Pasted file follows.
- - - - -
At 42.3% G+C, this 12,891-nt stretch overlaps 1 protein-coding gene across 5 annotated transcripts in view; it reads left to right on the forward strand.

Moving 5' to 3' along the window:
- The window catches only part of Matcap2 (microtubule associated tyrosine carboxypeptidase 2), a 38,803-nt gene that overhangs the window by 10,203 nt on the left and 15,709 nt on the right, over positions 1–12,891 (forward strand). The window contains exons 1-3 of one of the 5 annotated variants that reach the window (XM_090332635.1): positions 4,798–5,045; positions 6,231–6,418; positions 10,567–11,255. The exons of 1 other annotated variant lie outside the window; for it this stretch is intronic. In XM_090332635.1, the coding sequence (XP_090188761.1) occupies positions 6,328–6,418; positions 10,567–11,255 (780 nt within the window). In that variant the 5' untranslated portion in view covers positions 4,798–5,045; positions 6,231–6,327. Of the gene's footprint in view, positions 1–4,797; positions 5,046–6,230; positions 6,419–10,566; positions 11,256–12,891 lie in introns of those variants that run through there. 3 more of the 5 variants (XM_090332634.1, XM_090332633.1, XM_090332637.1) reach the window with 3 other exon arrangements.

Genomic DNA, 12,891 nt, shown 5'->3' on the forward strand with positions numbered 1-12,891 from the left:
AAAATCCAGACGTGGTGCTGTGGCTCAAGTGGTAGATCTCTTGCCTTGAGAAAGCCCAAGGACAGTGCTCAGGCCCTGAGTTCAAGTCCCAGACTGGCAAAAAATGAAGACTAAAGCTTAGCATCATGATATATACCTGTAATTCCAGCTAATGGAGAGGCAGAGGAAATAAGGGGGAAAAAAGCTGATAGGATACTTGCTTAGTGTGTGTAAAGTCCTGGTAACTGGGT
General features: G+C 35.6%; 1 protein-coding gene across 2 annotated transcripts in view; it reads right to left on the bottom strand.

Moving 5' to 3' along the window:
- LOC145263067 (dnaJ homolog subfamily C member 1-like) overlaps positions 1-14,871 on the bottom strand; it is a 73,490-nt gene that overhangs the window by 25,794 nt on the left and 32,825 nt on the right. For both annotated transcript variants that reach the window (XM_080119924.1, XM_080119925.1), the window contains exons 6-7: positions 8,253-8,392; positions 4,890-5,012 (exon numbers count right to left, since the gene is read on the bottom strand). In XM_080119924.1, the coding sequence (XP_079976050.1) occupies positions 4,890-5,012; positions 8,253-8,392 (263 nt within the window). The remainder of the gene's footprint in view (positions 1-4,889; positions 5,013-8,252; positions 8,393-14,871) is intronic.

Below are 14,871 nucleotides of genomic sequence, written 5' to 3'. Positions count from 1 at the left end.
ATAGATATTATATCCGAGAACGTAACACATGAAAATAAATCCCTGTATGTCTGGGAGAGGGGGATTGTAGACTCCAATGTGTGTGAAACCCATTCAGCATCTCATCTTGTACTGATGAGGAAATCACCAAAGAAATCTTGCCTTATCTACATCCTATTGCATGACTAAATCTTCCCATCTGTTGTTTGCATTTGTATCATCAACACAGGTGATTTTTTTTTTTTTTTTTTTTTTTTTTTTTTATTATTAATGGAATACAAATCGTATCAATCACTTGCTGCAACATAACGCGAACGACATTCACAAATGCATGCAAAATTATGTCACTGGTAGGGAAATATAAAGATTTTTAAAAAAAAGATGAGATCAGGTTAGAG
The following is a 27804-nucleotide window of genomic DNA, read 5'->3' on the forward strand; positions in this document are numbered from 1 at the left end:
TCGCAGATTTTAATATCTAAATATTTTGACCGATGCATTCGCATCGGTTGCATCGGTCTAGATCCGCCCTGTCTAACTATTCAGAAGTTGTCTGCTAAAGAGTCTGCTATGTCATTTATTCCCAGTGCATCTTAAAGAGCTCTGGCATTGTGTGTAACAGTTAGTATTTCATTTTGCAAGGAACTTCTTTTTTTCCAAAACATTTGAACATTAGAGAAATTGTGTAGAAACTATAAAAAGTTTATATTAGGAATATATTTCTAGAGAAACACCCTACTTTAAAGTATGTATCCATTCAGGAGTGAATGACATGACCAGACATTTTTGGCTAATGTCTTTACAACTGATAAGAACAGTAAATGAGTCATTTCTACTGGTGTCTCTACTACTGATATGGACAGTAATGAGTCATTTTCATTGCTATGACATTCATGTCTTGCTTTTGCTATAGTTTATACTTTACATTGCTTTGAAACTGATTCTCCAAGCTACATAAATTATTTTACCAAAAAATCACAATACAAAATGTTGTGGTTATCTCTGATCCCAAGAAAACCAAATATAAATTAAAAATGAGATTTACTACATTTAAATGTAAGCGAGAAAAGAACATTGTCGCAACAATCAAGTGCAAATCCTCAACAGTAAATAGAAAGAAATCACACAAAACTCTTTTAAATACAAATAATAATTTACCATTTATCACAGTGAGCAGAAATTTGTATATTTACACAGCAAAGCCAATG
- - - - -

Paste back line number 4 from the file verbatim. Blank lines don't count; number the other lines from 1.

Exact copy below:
Genomic DNA, 12,891 nt, shown 5'->3' on the forward strand with positions numbered 1-12,891 from the left: